Temperature: 53° F
After yesterday’s long walk, my leg muscles were a bit sore, so I just took a short walk around my neighborhood today. Whenever I walk about my neighborhood these days, I am struck by the loss of all of the big, beautiful ash trees to the emerald ash borer beetle.
Over the past few years, the Midwest, East, and parts of Eastern Canada have lost tens of millions of ash trees to this invasive species from Asia (more ash borer information). The first emerald ash borer was spotted in the Detroit area in 2002, and it has been spreading from there and leaving dead ash trees in its wake. This past summer and fall, it really seemed to peak here in our part of Illinois. From June to October, I heard the din of chainsaws and wood-chippers going just about every weekday as the village-hired tree removal company went through town and removed parkway trees. I’m sure there will be more removed next summer as many trees are unhealthy and showing signs of infestation. Despite how busy this insect has been in our area, I have never seen an emerald ash borer. A few ash tree owners have treated their young, healthy ash trees with pesticides, and it seems to be working so far–some good news at least.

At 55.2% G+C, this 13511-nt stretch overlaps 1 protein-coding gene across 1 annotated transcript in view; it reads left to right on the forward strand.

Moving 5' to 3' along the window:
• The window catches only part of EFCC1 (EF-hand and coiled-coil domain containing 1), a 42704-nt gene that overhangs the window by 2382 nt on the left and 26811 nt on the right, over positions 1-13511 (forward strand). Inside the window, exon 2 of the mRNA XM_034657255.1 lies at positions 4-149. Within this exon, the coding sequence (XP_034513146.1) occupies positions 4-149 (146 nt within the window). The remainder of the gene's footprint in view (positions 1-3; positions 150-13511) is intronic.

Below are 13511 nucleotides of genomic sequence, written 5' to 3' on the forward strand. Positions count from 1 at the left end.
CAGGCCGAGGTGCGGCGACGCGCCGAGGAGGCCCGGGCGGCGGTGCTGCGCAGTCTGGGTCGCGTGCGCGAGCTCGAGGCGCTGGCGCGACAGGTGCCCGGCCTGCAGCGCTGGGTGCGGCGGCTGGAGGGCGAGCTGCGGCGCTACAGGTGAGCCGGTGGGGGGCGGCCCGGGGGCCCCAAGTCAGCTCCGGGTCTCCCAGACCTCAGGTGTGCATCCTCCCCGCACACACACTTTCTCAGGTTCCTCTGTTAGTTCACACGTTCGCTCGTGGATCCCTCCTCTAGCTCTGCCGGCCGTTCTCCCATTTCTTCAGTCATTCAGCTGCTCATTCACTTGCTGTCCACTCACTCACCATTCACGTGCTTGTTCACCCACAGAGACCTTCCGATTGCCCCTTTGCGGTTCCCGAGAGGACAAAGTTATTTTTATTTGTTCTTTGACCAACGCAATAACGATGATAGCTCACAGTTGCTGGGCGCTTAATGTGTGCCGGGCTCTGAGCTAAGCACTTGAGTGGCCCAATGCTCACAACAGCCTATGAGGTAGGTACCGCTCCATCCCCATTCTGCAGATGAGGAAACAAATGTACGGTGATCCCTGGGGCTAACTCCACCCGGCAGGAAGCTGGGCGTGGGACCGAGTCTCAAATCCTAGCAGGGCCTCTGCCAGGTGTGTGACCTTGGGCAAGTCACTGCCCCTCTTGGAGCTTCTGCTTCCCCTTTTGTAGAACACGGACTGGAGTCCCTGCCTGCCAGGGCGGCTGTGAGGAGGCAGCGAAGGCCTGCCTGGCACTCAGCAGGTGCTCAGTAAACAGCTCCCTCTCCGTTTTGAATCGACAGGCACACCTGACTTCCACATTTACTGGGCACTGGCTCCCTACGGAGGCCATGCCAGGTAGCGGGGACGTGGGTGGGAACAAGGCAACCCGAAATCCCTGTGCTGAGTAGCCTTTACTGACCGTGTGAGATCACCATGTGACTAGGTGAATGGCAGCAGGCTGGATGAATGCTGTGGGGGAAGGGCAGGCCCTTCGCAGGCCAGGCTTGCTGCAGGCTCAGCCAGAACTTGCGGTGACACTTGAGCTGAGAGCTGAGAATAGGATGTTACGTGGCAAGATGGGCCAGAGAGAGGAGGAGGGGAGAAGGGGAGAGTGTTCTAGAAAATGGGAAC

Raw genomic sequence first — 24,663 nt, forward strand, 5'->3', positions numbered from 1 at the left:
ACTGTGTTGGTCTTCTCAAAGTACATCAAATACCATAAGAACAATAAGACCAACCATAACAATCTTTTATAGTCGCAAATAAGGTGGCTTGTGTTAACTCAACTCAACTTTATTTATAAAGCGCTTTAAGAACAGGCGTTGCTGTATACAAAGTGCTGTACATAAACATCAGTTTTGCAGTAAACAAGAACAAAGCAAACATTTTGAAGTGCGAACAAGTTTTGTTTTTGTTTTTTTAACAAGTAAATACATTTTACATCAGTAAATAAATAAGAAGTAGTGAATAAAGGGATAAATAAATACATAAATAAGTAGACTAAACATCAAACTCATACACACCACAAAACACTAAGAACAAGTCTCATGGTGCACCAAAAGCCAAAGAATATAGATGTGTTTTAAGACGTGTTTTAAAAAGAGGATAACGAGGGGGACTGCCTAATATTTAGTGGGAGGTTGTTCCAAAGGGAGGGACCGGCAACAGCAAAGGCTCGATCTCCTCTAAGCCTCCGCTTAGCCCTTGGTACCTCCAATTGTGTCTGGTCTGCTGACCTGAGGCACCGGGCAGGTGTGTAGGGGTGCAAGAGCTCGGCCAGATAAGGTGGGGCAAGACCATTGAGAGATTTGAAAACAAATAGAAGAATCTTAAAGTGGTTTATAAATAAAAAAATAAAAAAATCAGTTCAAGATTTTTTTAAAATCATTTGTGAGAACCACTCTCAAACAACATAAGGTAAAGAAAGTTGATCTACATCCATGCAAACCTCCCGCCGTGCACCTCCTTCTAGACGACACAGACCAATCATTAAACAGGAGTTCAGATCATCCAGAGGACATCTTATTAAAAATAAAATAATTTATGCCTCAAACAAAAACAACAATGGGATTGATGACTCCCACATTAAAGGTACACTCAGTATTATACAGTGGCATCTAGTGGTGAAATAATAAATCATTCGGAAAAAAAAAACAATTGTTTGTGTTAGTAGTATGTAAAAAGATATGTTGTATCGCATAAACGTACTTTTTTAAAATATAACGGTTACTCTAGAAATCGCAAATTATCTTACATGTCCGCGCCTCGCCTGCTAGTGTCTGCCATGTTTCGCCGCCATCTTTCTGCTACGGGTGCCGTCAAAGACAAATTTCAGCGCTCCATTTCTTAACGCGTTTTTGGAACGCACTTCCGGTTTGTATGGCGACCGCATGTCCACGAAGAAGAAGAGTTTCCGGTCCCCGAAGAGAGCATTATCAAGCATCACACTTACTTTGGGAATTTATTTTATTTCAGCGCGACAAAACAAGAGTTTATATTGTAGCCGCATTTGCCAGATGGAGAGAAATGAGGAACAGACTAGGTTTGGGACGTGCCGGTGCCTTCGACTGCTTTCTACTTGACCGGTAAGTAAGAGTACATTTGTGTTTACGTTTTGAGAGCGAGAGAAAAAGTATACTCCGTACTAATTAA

Homeowners are responsible for removing their non-parkway dead ash trees; we removed a large one ourselves in May. Our kids spent their childhood on swings hung from.a low branch on that ash tree. I hated to see it go.